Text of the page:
Some of its employees tried to stop their company from doing work they saw as unethical. It blew up in their faces.
Rebecca Rivers, a Google engineer and activist, was fired by the company in November. Bobby Doherty for The New York Times
Laurence Berland had just gotten out of the subway in New York, some 3,000 miles from his desk in San Francisco, when he learned that Google had fired him. It was the Monday before Thanksgiving, and the news came to him, bad-breakup-style, via email. “Following a thorough investigation, the company has found that you committed several acts in violation of Google’s policies,” the note said. It did not elaborate on what he had done to violate these policies.
Berland, an engineer (Pictured) who had spent more than a decade at the company, had reason to expect he might be fired. He had been suspended a few weeks earlier after subscribing to the open calendars of several senior Google employees, whom he suspected of meeting with outside consultants to suppress organizing activity at the company. During a subsequent meeting at which he was questioned by Google investigators, he had the feeling that they were pressuring him to say something that could be grounds for termination. Then, the Friday before he was fired, he had spoken at a well-publicized rally of his co-workers outside Google’s San Francisco offices, accusing the company of silencing dissent.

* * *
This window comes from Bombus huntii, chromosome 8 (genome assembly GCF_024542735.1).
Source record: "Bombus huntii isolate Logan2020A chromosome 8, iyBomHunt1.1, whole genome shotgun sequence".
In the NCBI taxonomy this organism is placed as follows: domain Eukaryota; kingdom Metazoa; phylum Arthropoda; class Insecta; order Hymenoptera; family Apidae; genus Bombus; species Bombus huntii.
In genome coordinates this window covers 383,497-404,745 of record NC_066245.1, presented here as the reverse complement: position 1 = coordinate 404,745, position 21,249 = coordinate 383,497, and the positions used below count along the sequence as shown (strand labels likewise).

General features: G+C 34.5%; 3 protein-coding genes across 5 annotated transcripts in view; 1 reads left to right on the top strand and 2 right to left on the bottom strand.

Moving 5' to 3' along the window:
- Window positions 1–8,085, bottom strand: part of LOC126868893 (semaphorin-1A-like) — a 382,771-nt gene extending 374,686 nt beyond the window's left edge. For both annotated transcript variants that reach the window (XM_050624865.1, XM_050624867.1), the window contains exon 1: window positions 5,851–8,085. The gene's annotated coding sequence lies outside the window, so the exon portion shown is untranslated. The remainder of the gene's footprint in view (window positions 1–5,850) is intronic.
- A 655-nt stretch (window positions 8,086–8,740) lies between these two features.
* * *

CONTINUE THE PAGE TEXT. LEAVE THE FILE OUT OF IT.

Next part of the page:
Even so, the timing and manner of his dismissal surprised him. “I thought they’d do it when all the media attention died down,” he said. “When the suspensions and the rally were no longer on people’s minds.” Instead, at a moment when the spotlight was shining brightly, Google had escalated — as if to make a point.
Berland was one of at least four employees Google fired that day. All four were locked in an ongoing conflict with the company, as they and other activists had stepped forward to denounce both its treatment of workers and its relationship with certain customers, like U.S. Customs and Border Protection.
Berland’s terminated colleagues were even more shocked by the turn of events than he was. Rebecca Rivers, a software engineer based in Boulder, Colo., was dismissed over the phone after accessing internal documents. Rivers had only recently come out as transgender and was pursuing a medical transition. “I came out at Google expecting to stay at Google through the entire transition,” she said. “It’s terrifying to think about going to a job interview, because I’m so scared of how other companies treat trans employees.”
Sophie Waldman and Paul Duke (Pictured), the two other Googlers fired that day, had not received so much as a warning, much less a suspension. Though they had been questioned by corporate security two months earlier about whether they had circulated documents referring to Customs and Border Protection contracts, they had been allowed to continue their work without incident. Waldman, a software developer in Cambridge, Mass., said she was given a 15-minute notice before she was summoned to the meeting where she was fired; Duke, an engineer in New York, said an invitation appeared on his calendar precisely one minute beforehand. Security officials escorted him out of the building without letting him return to his desk.
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